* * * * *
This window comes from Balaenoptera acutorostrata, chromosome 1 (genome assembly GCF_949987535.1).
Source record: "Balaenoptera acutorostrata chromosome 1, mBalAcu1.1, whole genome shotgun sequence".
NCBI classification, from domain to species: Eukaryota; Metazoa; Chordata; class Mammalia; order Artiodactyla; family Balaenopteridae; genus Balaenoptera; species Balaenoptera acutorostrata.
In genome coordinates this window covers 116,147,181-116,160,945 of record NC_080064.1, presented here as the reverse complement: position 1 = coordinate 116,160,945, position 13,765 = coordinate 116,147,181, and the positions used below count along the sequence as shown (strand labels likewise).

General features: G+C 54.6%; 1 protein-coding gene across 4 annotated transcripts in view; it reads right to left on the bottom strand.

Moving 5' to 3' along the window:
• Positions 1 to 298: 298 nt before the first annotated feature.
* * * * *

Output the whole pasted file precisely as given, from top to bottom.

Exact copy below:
This window comes from Balaenoptera acutorostrata, chromosome 1 (genome assembly GCF_949987535.1).
Source record: "Balaenoptera acutorostrata chromosome 1, mBalAcu1.1, whole genome shotgun sequence".
NCBI classification, from domain to species: Eukaryota; Metazoa; Chordata; class Mammalia; order Artiodactyla; family Balaenopteridae; genus Balaenoptera; species Balaenoptera acutorostrata.
In genome coordinates this window covers 116,147,181-116,160,945 of record NC_080064.1, presented here as the reverse complement: position 1 = coordinate 116,160,945, position 13,765 = coordinate 116,147,181, and the positions used below count along the sequence as shown (strand labels likewise).

General features: G+C 54.6%; 1 protein-coding gene across 4 annotated transcripts in view; it reads right to left on the bottom strand.

Moving 5' to 3' along the window:
• Positions 1 to 298: 298 nt before the first annotated feature.